The summer of 2023 offered transformative learning experiences for four Gonzaga University undergraduates who had the opportunity to work in busy research labs at the University of Washington School of Medicine in Seattle. The program, made possible through the UW-GU Health Partnership, brought hands-on experience in cellular biochemistry, ultrasound imaging, immunology, and magnetic resonance (NMR) data — research that has the potential to impact patients everywhere.
Claire Charvet, a biochemistry major who hails from Kirkland, WA, worked in the lab of Dr. Suzanne Hoppins and participated in two projects studying mitochondria. Mitochondria are membrane-bound parts of cells that generate most of the chemical energy needed to power the biochemical processes of respiration and energy production.
One study involved a protein called mitofusin, which helps regulate the fusion of individual mitochondria to each other. “The complete structure of mitofusin is unknown,” Charvet shared, “so in this effort we were trying to express and purify mutated versions of it to learn more about its structure.”
The second project also related to the structure of the protein and took a different approach. Charvet explained, “In this work, we introduced fluorescently tagged mitofusin into cells that did not already have it. We were then able to view the fluorescence underneath a microscope, and gain insight into how the addition of it affected mitochondrial networks.”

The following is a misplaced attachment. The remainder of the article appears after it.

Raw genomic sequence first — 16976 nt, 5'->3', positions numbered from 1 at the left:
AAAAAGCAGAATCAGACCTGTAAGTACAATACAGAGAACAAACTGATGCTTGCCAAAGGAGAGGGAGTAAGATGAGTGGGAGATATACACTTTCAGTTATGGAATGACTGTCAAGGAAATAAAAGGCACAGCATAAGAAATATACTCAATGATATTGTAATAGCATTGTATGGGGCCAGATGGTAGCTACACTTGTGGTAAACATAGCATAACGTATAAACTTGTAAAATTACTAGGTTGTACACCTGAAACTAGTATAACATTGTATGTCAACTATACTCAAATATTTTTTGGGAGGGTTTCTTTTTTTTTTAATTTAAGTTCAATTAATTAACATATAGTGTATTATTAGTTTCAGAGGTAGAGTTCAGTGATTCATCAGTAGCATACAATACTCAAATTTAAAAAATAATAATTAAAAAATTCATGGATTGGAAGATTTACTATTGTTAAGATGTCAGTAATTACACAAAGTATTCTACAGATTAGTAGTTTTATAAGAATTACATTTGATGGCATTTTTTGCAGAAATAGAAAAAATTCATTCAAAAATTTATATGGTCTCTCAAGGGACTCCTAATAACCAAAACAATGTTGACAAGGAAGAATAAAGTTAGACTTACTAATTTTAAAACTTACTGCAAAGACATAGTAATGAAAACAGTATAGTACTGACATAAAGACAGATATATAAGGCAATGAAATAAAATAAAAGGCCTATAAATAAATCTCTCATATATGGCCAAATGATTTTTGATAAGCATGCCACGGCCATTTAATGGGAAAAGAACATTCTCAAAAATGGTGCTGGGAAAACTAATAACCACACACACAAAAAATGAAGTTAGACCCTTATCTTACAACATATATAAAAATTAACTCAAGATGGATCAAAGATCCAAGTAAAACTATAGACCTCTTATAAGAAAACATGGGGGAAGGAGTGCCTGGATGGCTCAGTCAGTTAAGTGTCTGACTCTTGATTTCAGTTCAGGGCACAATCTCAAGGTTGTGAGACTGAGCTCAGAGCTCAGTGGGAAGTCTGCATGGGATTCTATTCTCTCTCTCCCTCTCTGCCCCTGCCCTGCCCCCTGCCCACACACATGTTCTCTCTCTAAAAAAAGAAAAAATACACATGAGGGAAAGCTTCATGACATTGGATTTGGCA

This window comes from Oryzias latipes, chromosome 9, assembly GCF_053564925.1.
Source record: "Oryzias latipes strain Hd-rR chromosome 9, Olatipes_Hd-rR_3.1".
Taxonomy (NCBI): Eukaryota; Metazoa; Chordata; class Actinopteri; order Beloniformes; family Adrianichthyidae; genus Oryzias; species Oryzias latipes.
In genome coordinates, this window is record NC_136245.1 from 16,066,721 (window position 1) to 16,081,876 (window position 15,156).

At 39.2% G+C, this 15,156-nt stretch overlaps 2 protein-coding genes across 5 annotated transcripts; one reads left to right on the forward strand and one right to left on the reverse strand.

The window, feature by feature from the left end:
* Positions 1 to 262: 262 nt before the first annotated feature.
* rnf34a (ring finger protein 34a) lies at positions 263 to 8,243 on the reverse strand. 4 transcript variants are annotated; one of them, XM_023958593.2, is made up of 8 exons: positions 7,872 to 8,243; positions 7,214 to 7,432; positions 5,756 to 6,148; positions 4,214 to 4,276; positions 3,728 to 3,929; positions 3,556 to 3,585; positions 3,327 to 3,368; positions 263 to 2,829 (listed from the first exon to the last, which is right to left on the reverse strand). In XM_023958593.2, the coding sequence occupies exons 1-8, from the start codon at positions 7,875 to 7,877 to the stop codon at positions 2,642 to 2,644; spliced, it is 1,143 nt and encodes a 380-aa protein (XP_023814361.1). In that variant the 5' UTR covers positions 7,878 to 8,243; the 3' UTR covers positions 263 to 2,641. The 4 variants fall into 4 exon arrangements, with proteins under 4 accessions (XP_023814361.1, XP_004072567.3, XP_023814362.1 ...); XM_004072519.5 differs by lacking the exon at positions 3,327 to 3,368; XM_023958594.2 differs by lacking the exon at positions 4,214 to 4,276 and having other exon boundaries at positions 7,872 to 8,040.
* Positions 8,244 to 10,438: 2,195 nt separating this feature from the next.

“For me, the biggest highlight of the experience was the incredible opportunity to learn so many techniques in such a short period of time,” Charvet said. “Almost everything I learned was new to me, and it was so cool to be able to see a lot of the concepts I have been studying at Gonzaga come to life and be applicable in my work.”
“I also really appreciated how each experiment and project built off of one another,” Charvet added. “I really appreciated all the members of the Hoppins Lab — and especially the graduate student I shadowed. Everyone was so awesome in helping me out if I had questions and explaining everything from scientific concepts, to skills, to their own research. It was an outstanding opportunity and experience to learn so much.”
Alexis Terterov, a human physiology major from Bellevue, WA, was part of a team of graduate and undergraduate students exploring ultrasound-mediated drug delivery under the direction of Dr. Mike Averkiou in his ultrasound lab.
“Everyone in the lab had an important role in my work,” Alexis shared, “but I would say that Dr. Averkiou had the most important role because he would guide critical thinking discussions and ask us questions that would make us think deeply about the research we were conducting. He encouraged us to ask why something was happening whenever we sat down to analyze data.”
Joining the lab while UW classes were still in session enabled Alexis to collaborate with a variety of individuals, including fellow undergraduate students as well as graduate students from different disciplines.
The team was tasked with analyzing data sets for various projects. She learned how to use MATLAB, a software that generates maps of tumors to better understand response to medications.